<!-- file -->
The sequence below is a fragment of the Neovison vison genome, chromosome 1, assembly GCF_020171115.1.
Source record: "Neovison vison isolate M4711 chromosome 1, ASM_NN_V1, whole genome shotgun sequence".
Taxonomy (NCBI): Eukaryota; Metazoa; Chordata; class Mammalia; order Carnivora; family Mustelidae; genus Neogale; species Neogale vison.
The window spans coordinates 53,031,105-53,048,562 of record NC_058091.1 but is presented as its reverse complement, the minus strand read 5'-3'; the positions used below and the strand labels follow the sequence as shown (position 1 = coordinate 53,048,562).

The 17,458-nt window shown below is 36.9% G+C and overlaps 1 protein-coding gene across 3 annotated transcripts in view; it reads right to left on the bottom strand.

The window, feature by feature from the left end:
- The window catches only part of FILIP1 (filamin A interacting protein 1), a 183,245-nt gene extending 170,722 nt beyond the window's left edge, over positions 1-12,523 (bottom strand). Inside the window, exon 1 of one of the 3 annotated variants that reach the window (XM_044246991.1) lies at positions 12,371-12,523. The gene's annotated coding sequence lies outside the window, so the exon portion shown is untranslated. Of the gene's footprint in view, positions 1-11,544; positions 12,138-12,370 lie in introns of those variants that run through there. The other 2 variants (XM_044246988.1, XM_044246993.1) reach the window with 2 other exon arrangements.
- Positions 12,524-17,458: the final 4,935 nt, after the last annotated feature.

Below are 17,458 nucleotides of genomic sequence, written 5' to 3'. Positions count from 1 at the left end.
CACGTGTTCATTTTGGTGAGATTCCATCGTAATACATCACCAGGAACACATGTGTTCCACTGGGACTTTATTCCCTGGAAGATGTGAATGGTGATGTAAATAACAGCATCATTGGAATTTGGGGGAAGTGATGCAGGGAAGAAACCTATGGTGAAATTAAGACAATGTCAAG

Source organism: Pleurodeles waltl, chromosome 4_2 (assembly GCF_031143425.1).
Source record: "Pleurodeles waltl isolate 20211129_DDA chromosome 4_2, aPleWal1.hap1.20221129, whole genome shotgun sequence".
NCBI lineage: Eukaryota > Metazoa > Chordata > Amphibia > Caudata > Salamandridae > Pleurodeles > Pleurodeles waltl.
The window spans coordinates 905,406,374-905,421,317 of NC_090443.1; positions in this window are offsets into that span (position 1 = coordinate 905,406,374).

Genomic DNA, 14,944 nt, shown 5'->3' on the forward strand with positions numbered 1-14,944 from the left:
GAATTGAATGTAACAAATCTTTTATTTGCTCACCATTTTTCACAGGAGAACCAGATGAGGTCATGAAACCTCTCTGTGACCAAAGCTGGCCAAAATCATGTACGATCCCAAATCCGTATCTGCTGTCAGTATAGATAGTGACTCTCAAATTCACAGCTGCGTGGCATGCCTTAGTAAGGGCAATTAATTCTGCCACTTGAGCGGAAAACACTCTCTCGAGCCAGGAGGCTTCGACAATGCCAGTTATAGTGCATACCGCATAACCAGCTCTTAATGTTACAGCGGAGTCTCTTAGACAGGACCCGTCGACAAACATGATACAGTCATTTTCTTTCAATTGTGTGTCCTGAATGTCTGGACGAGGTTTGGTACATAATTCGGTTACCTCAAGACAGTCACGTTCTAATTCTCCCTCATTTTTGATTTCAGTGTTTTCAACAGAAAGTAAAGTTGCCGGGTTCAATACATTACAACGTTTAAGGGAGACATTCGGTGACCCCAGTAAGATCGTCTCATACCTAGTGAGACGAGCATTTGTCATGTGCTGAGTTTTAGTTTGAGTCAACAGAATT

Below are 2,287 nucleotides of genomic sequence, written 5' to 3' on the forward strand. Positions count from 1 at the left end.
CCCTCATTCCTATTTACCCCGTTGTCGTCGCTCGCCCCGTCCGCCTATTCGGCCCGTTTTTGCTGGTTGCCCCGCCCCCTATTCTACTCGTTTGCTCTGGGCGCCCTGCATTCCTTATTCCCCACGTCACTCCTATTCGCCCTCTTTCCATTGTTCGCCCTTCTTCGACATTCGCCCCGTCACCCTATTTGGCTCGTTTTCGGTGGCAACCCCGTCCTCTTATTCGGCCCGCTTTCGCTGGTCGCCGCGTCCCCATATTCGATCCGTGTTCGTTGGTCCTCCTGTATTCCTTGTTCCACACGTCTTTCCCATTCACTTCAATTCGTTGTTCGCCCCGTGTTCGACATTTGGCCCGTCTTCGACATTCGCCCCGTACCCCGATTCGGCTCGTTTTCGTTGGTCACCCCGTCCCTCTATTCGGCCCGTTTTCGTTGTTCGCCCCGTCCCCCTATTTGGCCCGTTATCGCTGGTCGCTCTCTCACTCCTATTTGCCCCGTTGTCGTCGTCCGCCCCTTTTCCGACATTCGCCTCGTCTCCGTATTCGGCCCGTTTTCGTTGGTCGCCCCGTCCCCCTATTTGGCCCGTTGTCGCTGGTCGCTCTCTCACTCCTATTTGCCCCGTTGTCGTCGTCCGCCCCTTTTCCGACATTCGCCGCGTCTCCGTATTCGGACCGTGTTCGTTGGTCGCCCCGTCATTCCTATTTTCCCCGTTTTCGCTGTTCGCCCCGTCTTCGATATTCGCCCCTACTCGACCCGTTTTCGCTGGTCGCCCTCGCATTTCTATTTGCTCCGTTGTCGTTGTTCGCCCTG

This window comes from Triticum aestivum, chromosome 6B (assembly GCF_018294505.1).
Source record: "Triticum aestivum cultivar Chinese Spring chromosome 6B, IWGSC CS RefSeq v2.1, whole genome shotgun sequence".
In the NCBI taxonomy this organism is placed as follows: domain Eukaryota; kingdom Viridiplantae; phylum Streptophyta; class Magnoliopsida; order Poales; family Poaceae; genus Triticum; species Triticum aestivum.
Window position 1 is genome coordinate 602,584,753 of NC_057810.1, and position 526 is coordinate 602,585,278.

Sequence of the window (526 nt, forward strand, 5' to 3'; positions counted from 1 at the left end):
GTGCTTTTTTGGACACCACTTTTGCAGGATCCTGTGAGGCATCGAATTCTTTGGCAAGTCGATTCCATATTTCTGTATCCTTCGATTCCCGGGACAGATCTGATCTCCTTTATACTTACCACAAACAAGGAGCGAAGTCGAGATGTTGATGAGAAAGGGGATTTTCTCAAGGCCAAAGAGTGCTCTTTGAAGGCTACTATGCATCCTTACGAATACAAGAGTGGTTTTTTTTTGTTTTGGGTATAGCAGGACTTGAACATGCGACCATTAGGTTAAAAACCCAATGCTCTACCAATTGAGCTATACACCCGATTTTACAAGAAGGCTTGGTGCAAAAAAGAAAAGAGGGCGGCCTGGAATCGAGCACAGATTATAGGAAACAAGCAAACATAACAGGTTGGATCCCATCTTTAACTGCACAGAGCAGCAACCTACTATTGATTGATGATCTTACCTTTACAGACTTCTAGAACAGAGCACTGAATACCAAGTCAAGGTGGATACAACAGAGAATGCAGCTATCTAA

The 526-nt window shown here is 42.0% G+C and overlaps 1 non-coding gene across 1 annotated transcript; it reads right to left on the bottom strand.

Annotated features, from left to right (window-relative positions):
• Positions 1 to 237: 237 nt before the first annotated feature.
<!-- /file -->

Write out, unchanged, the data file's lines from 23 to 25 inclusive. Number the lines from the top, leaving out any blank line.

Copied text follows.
Sequence of the window (526 nt, forward strand, 5' to 3'; positions counted from 1 at the left end):
GTGCTTTTTTGGACACCACTTTTGCAGGATCCTGTGAGGCATCGAATTCTTTGGCAAGTCGATTCCATATTTCTGTATCCTTCGATTCCCGGGACAGATCTGATCTCCTTTATACTTACCACAAACAAGGAGCGAAGTCGAGATGTTGATGAGAAAGGGGATTTTCTCAAGGCCAAAGAGTGCTCTTTGAAGGCTACTATGCATCCTTACGAATACAAGAGTGGTTTTTTTTTGTTTTGGGTATAGCAGGACTTGAACATGCGACCATTAGGTTAAAAACCCAATGCTCTACCAATTGAGCTATACACCCGATTTTACAAGAAGGCTTGGTGCAAAAAAGAAAAGAGGGCGGCCTGGAATCGAGCACAGATTATAGGAAACAAGCAAACATAACAGGTTGGATCCCATCTTTAACTGCACAGAGCAGCAACCTACTATTGATTGATGATCTTACCTTTACAGACTTCTAGAACAGAGCACTGAATACCAAGTCAAGGTGGATACAACAGAGAATGCAGCTATCTAA

The 526-nt window shown here is 42.0% G+C and overlaps 1 non-coding gene across 1 annotated transcript; it reads right to left on the bottom strand.